Despite historic start to career, Orioles reliever Richard Bleier taking no time to reflect

Jon Meoli
Contact ReporterThe Baltimore Sun

By one measurement, Richard Bleier is the best statistical pitcher to ever toe the major league rubber. He knows that by the relatively arbitrary measurement of pitchers with 101 big league innings or more, his 242 ERA+ was the best.

"I guess it's nice, but I don't really know what it is," Bleier said.

He knows it to be true, but almost a decade in the minor leagues means that even as he reached 100 major league innings Friday, there's no level of success that will be enough for him to comfortably reflect on what he’s accomplished.

To illustrate how Bleier has developed into a safety blanket for manager Buck Showalter and maintained his effectiveness at the beginning of a career that's occurring when most his age (31) are winding down — and to illustrate just how Bleier can remain so in tune with the day’s task even with his success — the manager goes back to the second-last week of spring training.

The Orioles were planning a two-day trip to the east coast of Florida, and Showalter brought the relievers into the coaches' meeting room to discuss who would be traveling for the overnight trip.

“We have a roster board with the givens — you knew Manny [Machado] was going to be on the club. You knew [Andrew] Cashner was going to be a starter — it was all up there. And Richard came in there, and I couldn't figure out why he was so excited and so pumped,” Showalter said. “This guy, with a [1.99] ERA last year, was totally excited that his name was on the given board. That struck me as all you need to know about Richard.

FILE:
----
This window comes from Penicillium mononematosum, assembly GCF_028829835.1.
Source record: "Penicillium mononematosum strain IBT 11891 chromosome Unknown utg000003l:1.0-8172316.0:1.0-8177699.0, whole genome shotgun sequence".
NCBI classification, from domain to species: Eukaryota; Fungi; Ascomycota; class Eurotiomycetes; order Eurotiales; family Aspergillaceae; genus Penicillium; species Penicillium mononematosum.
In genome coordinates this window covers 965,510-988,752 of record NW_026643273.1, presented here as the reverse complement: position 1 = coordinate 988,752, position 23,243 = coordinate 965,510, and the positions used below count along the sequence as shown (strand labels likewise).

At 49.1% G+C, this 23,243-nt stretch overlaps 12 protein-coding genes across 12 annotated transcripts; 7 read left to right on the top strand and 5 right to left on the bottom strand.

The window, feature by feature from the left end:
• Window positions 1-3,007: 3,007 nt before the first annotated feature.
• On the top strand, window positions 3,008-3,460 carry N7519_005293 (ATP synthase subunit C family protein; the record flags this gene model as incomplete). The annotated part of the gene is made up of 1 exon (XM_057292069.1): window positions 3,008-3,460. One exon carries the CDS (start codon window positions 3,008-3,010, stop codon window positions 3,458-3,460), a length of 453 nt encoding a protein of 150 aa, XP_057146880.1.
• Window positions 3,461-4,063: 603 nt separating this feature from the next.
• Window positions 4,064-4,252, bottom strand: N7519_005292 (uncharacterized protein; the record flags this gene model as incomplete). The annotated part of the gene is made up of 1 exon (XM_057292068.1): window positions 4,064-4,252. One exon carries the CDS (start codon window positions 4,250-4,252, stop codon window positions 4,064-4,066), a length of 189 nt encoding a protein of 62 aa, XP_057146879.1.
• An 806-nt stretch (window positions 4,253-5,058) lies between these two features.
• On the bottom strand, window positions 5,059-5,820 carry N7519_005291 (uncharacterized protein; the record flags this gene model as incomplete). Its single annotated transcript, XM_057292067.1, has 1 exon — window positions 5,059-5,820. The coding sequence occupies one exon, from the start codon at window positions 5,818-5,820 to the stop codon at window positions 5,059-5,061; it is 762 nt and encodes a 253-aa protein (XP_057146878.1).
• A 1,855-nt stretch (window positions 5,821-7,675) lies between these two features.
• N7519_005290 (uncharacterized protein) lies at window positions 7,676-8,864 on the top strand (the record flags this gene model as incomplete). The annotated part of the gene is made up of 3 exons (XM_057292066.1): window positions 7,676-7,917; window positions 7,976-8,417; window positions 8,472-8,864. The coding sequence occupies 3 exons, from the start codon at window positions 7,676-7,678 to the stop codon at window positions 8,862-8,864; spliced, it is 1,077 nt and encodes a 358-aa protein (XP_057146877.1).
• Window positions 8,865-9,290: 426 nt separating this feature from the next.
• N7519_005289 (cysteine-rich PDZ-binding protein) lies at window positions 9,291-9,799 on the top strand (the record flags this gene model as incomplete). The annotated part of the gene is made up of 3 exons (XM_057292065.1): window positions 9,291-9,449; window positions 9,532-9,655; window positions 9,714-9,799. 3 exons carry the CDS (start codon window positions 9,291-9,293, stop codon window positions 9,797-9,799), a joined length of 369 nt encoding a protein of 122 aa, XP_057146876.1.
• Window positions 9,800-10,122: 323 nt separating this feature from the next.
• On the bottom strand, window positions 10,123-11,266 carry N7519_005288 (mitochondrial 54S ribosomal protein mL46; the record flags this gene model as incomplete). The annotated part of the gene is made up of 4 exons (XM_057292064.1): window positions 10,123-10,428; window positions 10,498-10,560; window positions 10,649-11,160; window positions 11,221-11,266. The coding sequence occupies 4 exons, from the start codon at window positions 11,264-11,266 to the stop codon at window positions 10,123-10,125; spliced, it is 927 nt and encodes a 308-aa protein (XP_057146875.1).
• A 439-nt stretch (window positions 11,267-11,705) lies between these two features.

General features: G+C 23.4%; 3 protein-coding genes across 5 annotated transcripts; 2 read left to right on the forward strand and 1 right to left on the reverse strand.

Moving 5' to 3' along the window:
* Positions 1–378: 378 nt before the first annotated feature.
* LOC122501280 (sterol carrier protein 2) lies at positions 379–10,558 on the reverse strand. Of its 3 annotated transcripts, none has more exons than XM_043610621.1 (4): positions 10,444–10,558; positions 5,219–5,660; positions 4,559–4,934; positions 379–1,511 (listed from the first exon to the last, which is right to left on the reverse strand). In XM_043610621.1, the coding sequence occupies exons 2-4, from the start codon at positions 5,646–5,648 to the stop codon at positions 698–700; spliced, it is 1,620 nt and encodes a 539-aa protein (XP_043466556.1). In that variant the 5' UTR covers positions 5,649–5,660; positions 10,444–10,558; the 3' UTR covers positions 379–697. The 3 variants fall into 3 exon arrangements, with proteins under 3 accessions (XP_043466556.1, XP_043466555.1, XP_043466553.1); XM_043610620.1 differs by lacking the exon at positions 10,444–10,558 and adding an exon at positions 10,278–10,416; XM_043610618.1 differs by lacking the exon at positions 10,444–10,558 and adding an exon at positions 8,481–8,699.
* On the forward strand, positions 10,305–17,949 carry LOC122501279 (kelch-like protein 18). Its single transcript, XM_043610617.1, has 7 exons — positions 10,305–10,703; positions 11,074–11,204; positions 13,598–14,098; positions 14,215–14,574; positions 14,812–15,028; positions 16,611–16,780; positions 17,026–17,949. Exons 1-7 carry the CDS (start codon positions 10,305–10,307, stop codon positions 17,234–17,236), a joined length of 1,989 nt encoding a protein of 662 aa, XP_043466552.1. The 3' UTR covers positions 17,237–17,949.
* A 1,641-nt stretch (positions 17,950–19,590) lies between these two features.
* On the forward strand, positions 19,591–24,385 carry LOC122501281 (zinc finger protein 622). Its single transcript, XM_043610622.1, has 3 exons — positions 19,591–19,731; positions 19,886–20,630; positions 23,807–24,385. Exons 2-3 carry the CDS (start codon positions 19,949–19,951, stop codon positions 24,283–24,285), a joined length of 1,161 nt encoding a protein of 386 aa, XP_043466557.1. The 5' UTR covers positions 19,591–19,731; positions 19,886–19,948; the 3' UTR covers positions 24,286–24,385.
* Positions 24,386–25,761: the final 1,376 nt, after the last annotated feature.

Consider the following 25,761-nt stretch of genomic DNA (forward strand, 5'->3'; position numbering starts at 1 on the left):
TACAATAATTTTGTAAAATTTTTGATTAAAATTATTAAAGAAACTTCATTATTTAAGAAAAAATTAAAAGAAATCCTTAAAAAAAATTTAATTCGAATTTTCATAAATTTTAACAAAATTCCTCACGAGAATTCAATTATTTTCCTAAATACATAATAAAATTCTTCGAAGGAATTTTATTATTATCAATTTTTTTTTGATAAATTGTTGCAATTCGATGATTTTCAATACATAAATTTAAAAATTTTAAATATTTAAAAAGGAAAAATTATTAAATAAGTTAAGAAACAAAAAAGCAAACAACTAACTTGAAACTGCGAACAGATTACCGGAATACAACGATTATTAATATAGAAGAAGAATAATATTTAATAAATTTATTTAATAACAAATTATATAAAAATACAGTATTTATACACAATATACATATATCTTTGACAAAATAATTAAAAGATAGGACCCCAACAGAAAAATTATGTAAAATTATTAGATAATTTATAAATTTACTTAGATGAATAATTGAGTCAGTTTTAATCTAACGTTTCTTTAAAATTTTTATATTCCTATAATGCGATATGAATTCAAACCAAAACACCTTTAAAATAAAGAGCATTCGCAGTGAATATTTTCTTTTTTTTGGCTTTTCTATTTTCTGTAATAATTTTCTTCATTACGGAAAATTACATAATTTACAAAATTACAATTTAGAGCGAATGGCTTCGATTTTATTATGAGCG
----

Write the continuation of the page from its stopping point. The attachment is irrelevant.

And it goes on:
"He had a pretty good year last year, OK? And he completely was working to try to get another opportunity. I find that really, to me, kind of explains Richard."

Bleier saw the reference to his baseball-best ERA+ in an ESPN article earlier this month, declaring him the top candidate to be everyone's new favorite reliever. But he didn't look into what went into all that. The sample-size used to rank him is one-tenth of the accepted 1,000-inning limit used for most career statistics.

When a reporter explained to Bleier that ERA+ takes a pitcher's ERA and normalizes it to both ballpark factors and the league-wide average ERA, and doing so with his 1.78 career ERA yields the best mark of any pitcher with at least 101 innings in baseball history, he was right to declare “there's a lot of factors in that." His raw ERA is the best in baseball history for that qualifier as well.

"I'm sure it's a good thing, but you know, whatever," Bleier said. "I don't know. I think one day when I'm done playing, I'll appreciate it more than now. We've got other things going on than personal achievements."

Even if his 14 2/3 innings with a 0.95 WHIP and just one run allowed are a bright spot on a team lacking them, he doesn't want the glare from any of that or reaching 101 big league innings with two scoreless frames in the win over the Cleveland Indians to be seen as distracting from the goal of helping turn around the Orioles' season.

"I think it may [mean something] at some point," Bleier said before Friday’s game. "It doesn't right now. But what does it matter when we're 5-14? I'm here now, and we're trying to win games. It doesn't really matter. Maybe one day down the road, I'll be able to look back at my accomplishments and failures and take them for what they're worth and see when the dust settles. Right now, I'm more focused on team things than individual things."

He can at least take solace that his role on the team has grown. Of his first ten appearances, four were what Baseball Reference classifies as high leverage. He had eight such appearances in 57 games last season. There are days when he's still the long reliever in the Orioles bullpen, but just as many when he's called upon to get a crucial set of outs in a close game. Either suits him.

"I think I still need to be ready from the first inning to the ninth inning," Bleier said. "I think it's similar to last year, but I'm pitching a little more high-leverage situations, which is definitely nice. I think everybody strives for that. They want to pitch in the toughest situations and succeed, and I like that. But as far as my mentality, I think every pitch is the most important pitch I've ever thrown in my life. I don't know that I'll ever change that. Every pitch, I'm out there to prove that I can do it. That's been my mentality, and as long as it works, I'll stick with it."

jmeoli@baltsun.com

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